Instagram: @bylania / www.instagram.com/bylania

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“Grandmama and Lil' Rell Rell” by LaNia Roberts, Vine Charcoal on Paper , 41x29in, 2019, $800

“Grandmama and Lil' Rell Rell” by LaNia Roberts, Vine Charcoal on Paper , 41x29in, 2019, $800

“The Colored Gaze” by LaNia Roberts, Watercolor on Illustration Board, 40x30in, 2017, $800

“The Colored Gaze” by LaNia Roberts, Watercolor on Illustration Board, 40x30in, 2017, $800

“Randal Simply Sitting” by LaNia Roberts, Photo Collage on Paper, 23.5x19in, 2018, $350

“Randal Simply Sitting” by LaNia Roberts, Photo Collage on Paper, 23.5x19in, 2018, $350

Written by Keith Waits. Entire contents copyright © 2018 Louisville Visual Art. All rights reserved. In addition to his work at the LVA, Keith is also the Managing Editor of a website, Arts-Louisville.com, which covers local visual arts, theatre, and music in Louisville.

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Photography

Vignette: Mia Hanson

“Ida Disa” by Mia Hanson, Photograph, POR

“Ida Disa” by Mia Hanson, Photograph, POR

To begin at the beginning, photographer Mia Hanson has a first memory of a camera: “While my parents were away, I sought out a 35mm film camera from a glass case and held it to my right eye; instantly, the world around me had space and definition unlike before. It was a new way of seeing, I realized.”

Today when Hanson teaches digital photography for Louisville Visual Art, she keeps this important “first time” in mind. “We’re not just  taking fun pictures in class, we are learning how to see in a new way.”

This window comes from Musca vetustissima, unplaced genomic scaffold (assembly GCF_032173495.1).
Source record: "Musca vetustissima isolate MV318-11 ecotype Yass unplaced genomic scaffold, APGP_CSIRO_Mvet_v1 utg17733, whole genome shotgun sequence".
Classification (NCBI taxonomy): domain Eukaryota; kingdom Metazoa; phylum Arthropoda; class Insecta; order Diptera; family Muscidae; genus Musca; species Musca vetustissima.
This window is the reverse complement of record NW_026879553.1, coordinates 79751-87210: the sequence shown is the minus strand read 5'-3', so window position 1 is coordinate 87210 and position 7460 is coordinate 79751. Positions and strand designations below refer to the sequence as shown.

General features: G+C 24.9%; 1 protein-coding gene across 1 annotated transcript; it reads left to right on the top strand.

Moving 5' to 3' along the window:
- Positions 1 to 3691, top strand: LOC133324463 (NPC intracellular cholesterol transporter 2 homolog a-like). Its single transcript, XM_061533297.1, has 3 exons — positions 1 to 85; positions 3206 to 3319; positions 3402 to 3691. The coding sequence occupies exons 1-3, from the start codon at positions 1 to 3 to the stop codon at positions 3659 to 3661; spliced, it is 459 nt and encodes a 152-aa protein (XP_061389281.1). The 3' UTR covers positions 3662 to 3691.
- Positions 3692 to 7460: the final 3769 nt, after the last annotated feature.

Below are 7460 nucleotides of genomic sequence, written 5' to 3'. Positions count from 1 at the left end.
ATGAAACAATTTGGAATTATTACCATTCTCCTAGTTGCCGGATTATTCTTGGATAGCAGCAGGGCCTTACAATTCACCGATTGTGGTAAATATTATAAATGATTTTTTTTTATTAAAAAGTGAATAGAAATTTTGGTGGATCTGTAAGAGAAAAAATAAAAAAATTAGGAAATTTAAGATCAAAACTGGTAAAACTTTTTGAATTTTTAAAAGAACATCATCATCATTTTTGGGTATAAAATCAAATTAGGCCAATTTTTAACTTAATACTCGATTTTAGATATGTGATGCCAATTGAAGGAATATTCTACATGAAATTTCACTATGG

Hanson’s images often discover an otherworldly quality, a view of human figures that escapes the mundane details of corporeal existence. One is tempted use the word ghost, and while it is true that a ghost might appear in a Mia Hanson photograph, we must be open to a more organic and ephemeral relationship between the artist and her subject. As Hanson explains in a 2006 interview:

“I'm always searching for the soul of my subject. As a photographer, I try to tap into some other frequency of mood and emotion that is there, yet hidden. Unlike the painter who creates from imagination, I'm fascinated with the thought of lifting the veil from our given reality.”

All art can investigate this thin place of transition between Illusion and Reality, Life and Death, posing questions about different planes of existence, if not always answering them. Photography occupies a special place in this territory, because it plays on our expectations that the camera is capturing an objective reality, when the truth is that it is another tool in the artist’s box. Even when Hanson is using natural environments, such as in “Disturbance in Central Park”, the location is suggestive of a fantasy world. The pensive pose could be anywhere in the world, and only the title ties it to a few yards from a busy Manhattan street. And the image is timeless. It looks to me like a frame enlargement from an early silent film. Look at stills from F.W. Murnau’s Sunrise for a comparison.

“Disturbance Central Park” by Mia Hanson, Photograph, POR

“Disturbance Central Park” by Mia Hanson, Photograph, POR